|Publication number||US5444717 A|
|Application number||US 07/993,339|
|Publication date||Aug 22, 1995|
|Filing date||Dec 18, 1992|
|Priority date||Dec 18, 1992|
|Publication number||07993339, 993339, US 5444717 A, US 5444717A, US-A-5444717, US5444717 A, US5444717A|
|Inventors||Paul S. Rotker, Nicholas A. Warchol|
|Original Assignee||Digital Equipment Corporation|
|Export Citation||BiBTeX, EndNote, RefMan|
|Patent Citations (6), Referenced by (19), Classifications (5), Legal Events (5)|
|External Links: USPTO, USPTO Assignment, Espacenet|
This invention relates generally to integrated circuits and more specifically to testing integrated circuits.
As it is known in the art, a plurality of integrated circuits are generally fabricated on a common wafer and cut i.e. diced into individual integrated circuit chips or dies. Some or all of these integrated circuits are generally tested to ensure that the integrated circuits function as anticipated. One common way of ensuring that an integrated circuit chip operates as expected is through the use of a chip tester apparatus.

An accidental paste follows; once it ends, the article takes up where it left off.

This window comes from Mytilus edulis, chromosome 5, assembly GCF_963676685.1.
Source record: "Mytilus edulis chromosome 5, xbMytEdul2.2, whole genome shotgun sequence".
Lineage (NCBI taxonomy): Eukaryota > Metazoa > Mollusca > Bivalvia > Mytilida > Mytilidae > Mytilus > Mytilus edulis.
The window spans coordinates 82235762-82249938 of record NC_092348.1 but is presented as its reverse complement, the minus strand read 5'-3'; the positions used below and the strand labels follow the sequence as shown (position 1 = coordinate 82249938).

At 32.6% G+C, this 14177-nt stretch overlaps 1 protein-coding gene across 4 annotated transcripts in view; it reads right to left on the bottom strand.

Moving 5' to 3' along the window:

The chip tester apparatus when used to test packaged integrated circuit chips, for example, includes a socket having a plurality of hollow pins to hold and electrically connect to pins of a packaged integrated circuit under test. Generally the pin positions of the socket correspond to respective input and output terminals of the integrated circuit. The chip tester apparatus also includes a Read Only Memory (ROM) device used to store a set of test vectors which are fed to the integrated circuit under test. Each test vector includes a given number of binary bits elements, and each bit corresponds to a pin on the respective integrated circuit. For example, a test vector which is used to test a 16 pin integrated circuit would include 16 binary bits.
For the bits which correspond to the input terminals of the integrated circuit, the value of the bit is representative of the digital value (i.e. logic `1` or logic `0`) which is to be applied to the input of the integrated circuit. Whereas, for the bits which correspond to the output pins of the integrated circuit, the value of the bit is representative of the digital value which is expected at the corresponding output of the integrated circuit.
The tester apparatus additionally includes a processor to control the application of the test vectors stored in the memory device to the integrated circuit. Each test vector is applied to the integrated circuit for a given time interval, which is largely dictated by the speed of the processor. The processor is coupled to both the integrated circuit socket and the ROM socket so that during each time interval the processor receives both the expected output pin values, as designated by the bits of the test vector set provided from the ROM, as well as the actual output pin values provided by the integrated circuit. In the event that a miscompare occurs between a bit value and a output pin value, the processor indicates that there is a fault within the integrated circuit device.